Oesophageal cancer is the eighth most common cancer and the sixth most common cause of cancer-related death in the world. In 2012
- 456,000 new cases were reported which was 3% of all cancers
- 400,000 deaths were reported
Epidemiology of the two main subtypes of oesophageal cancer varies according to the region
- a very high incidence of oesophageal squamous cell carcinoma (SCC) is reported in
- “Asian esophageal cancer belt”, which encompasses Turkey, northeastern Iran, Kazakhstan, and northern and central China - with more than 100 cases per 100 000 population annually
- southern and eastern Africa
- prevalence of oesophageal adenocarcinoma is increasing in some Asian countries e.g. - Singapore (1,2)
Incidence of oesophageal cancer is increasing throughout the world.
- incidence of SSC remains stable or declined in the Western countries whilst the incidence of adenocarcinoma has risen more rapidly
- specially seen in white men
- in the USA, from 1975 to 2004, age-adjusted incidence of oesophageal carcinoma in white men increased from 5·76 to 8·34 per 100 000 person-years, largely due to 463% increase in oesophageal adenocarcinoma.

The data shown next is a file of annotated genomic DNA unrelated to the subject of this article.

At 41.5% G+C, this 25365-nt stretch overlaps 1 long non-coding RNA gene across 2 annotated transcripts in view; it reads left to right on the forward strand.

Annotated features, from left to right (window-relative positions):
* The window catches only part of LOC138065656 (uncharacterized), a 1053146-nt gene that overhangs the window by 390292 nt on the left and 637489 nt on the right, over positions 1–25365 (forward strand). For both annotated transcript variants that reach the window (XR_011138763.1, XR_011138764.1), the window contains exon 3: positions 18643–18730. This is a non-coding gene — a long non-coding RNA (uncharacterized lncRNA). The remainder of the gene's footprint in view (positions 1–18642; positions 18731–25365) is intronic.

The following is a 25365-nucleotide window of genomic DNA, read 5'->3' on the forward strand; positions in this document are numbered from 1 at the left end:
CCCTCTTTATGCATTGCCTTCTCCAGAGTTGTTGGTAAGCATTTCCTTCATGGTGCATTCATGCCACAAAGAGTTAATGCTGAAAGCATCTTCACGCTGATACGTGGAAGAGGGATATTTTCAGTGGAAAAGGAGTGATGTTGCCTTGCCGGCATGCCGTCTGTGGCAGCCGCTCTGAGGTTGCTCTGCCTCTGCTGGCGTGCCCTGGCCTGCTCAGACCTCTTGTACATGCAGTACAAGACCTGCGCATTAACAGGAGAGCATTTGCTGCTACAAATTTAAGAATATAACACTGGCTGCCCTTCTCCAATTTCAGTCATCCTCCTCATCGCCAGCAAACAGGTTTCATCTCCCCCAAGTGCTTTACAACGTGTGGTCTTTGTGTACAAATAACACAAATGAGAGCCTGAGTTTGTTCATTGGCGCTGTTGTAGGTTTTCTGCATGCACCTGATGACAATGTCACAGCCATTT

- the UK has the highest reported incidence worldwide (2,3)
- it is rare in young people and the incidence increases with age, peaking in the seventh and eighth decade of life (4)
In the UK:
- there were around 8,900 new cases of oesophageal cancer in 2014, that’s 24 cases diagnosed every day
- is the 14th most common cancer (2014)
- 7790 deaths were reported in 2014
- more common in males than females
- 1 in 55 men and 1 in 115 women will be diagnosed with oesophageal cancer during their lifetime.
- is more common in White people than Asian or Black people
- age-specific incidence rates rise sharply from around age 45-49 years, with
the highest rates in the 90+ age group (5)
- incidence rates are higher for males than females from age 30-34, with no significant differences at younger ages
- gap is widest at the ages of 40-44, when the male:female ratio of age-specific incidence rates (to account for the different proportions of males to females in each age group) is around 37:10
- most oesophageal cancers occur in the lower third of the oesophagus.
- is more common in people living in the most deprived areas (5)
- (1) Thrift AP. The epidemic of oesophageal carcinoma: Where are we now? Cancer Epidemiol. 2016;41:88-95.
- (2) Lagergren J, Lagergren P. Oesophageal cancer. BMJ. 2010;341:c6280.
- (3) Pennathur A et al. Oesophageal carcinoma. Lancet. 2013;381(9864):400-12.
- (4) Lordick F et al. Oesophageal cancer: ESMO Clinical Practice Guidelines for diagnosis, treatment and follow-up. Ann Oncol. 2016;27(suppl 5):v50-v57.
- (5) Cancer Research UK. Oesophageal cancer survival statistics. (Accessed 05/10/2017)
Last reviewed 01/2018